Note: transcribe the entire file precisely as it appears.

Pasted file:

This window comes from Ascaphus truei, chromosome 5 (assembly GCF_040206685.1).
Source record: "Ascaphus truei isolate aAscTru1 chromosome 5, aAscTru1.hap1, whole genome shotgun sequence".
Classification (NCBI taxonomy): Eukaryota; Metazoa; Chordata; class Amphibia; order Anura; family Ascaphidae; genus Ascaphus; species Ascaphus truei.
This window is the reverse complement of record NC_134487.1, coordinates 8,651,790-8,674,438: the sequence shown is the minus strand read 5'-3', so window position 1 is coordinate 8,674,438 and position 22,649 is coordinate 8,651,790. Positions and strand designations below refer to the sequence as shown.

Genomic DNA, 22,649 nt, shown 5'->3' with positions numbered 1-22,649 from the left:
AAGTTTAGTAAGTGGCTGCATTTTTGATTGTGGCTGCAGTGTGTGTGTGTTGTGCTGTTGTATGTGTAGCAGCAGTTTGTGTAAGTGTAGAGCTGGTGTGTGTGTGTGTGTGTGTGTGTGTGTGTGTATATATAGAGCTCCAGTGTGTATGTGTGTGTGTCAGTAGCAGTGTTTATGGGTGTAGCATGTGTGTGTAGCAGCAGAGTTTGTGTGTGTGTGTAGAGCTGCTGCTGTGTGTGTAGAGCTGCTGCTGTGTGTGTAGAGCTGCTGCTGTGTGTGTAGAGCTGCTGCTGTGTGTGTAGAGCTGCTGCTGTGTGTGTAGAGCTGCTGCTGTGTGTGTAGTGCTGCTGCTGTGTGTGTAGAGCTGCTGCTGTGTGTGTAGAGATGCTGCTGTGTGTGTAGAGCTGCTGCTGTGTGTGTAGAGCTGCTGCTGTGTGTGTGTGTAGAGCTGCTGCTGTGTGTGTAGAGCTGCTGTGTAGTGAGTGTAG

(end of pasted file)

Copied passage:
This window comes from Ascaphus truei, chromosome 5 (assembly GCF_040206685.1).
Source record: "Ascaphus truei isolate aAscTru1 chromosome 5, aAscTru1.hap1, whole genome shotgun sequence".
Classification (NCBI taxonomy): Eukaryota; Metazoa; Chordata; class Amphibia; order Anura; family Ascaphidae; genus Ascaphus; species Ascaphus truei.
This window is the reverse complement of record NC_134487.1, coordinates 8,651,790-8,674,438: the sequence shown is the minus strand read 5'-3', so window position 1 is coordinate 8,674,438 and position 22,649 is coordinate 8,651,790. Positions and strand designations below refer to the sequence as shown.

Genomic DNA, 22,649 nt, shown 5'->3' with positions numbered 1-22,649 from the left:
AAGTTTAGTAAGTGGCTGCATTTTTGATTGTGGCTGCAGTGTGTGTGTGTTGTGCTGTTGTATGTGTAGCAGCAGTTTGTGTAAGTGTAGAGCTGGTGTGTGTGTGTGTGTGTGTGTGTGTGTGTGTATATATAGAGCTCCAGTGTGTATGTGTGTGTGTCAGTAGCAGTGTTTATGGGTGTAGCATGTGTGTGTAGCAGCAGAGTTTGTGTGTGTGTGTAGAGCTGCTGCTGTGTGTGTAGAGCTGCTGCTGTGTGTGTAGAGCTGCTGCTGTGTGTGTAGAGCTGCTGCTGTGTGTGTAGAGCTGCTGCTGTGTGTGTAGAGCTGCTGCTGTGTGTGTAGTGCTGCTGCTGTGTGTGTAGAGCTGCTGCTGTGTGTGTAGAGATGCTGCTGTGTGTGTAGAGCTGCTGCTGTGTGTGTAGAGCTGCTGCTGTGTGTGTGTGTAGAGCTGCTGCTGTGTGTGTAGAGCTGCTGTGTAGTGAGTGTAG